Shared programming using library routines, Computer Networking

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Shared Programming Using Library Routines

The most well-liked of them is the use of combo function called fork() and join(). Fork() function is used to make a new child process. By calling join() function parent process waits the terminations of the child process to obtain the desired result.

Example 11: Consider the following set of statements

Process A                                 Process B

:                                                      :

fork B ;                                                      :

:                                                                :

join B;                                                      end B;

In the above set of statements process A makes a child process B by the statement fork B. Then A and B continue their computations independently up to  A reaches the join statement, At this stage, if B is already ended, then A continues implementing the next statement otherwise it waits for B to finish.

 In the shared memory model, a common trouble is to synchronize the processes. It may be possible that more than one process is trying to concurrently modify the similar variable. To solve this problem many synchronization mechanism like test_and_set, monitors and semaphores have been used. We shall not go into the details of these mechanisms. Quite, we shall represent them by a pair of two processes called lock and unlock. Whenever a process P locks a common variable, then only P can use that variable. Other simultaneous processes have to wait for the common variable until P calls the unlock on that variable. Let us see the effect of locking on the output of a program when we do not use lock and when we use lock.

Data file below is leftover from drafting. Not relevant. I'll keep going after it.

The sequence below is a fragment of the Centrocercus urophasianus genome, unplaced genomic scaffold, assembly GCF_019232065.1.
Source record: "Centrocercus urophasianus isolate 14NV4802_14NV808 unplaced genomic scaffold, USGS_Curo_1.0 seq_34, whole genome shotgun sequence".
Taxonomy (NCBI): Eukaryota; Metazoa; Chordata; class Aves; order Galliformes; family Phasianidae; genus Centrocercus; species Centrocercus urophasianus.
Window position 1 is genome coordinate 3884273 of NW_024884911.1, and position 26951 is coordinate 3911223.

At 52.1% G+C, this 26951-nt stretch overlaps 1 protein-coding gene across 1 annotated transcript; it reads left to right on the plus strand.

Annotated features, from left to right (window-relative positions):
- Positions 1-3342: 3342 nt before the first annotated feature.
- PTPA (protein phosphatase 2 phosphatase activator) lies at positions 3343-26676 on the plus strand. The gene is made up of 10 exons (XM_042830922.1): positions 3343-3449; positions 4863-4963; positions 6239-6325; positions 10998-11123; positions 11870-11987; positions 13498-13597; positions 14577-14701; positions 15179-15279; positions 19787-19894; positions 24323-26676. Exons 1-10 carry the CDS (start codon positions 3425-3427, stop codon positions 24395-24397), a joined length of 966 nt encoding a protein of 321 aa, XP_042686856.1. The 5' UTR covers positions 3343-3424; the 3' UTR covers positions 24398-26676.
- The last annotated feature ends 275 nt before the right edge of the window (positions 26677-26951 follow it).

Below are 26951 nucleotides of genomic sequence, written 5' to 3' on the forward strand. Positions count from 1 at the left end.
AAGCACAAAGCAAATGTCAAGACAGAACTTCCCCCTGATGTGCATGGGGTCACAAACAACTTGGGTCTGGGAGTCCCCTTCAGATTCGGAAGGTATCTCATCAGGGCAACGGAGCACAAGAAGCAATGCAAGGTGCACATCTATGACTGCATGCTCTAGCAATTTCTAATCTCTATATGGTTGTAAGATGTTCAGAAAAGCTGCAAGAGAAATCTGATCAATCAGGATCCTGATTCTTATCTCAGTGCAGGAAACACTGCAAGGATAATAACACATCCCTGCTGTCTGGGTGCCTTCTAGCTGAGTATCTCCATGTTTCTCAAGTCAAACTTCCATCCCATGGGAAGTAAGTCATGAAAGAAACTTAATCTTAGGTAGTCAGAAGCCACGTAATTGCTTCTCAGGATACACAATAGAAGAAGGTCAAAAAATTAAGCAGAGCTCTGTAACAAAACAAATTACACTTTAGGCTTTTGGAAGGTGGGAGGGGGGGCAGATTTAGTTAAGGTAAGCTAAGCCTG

Example 12

Let us write a pseudocode to find sum of the two functions f(A) + f(B). In the first algorithm we shall not use locking.

Process A                               Process B

sum = 0                                           :

:                                                  :

fork B                                    sum = sum+ f(B)

:                                                   :

sum = sum + f(A)                         end B


join B


end A

If process A implements the statement sum = sum + f (A) and writes the results into main memory followed by the computation of sum by process B, then we get the right result. But consider the case when B implements the statement sum = sum + f (B) before process A could write result into the main memory. Then the sum contains only f(B) which is not right. To avoid such inconsistencies, we use locking.

Process A                               Process B

sum = 0                                           :

:                                                  :

:                                                  lock sum

fork B                                    sum = sum + f(B)

:                                                   unlock sum

 lock sum                                        :

sum = sum + f(A)                         end B

unlock sum


join B


end A

In this case whenever a process gets the sum variable, it locks it so that no other process can access that variable which makes sure the consistency in results.

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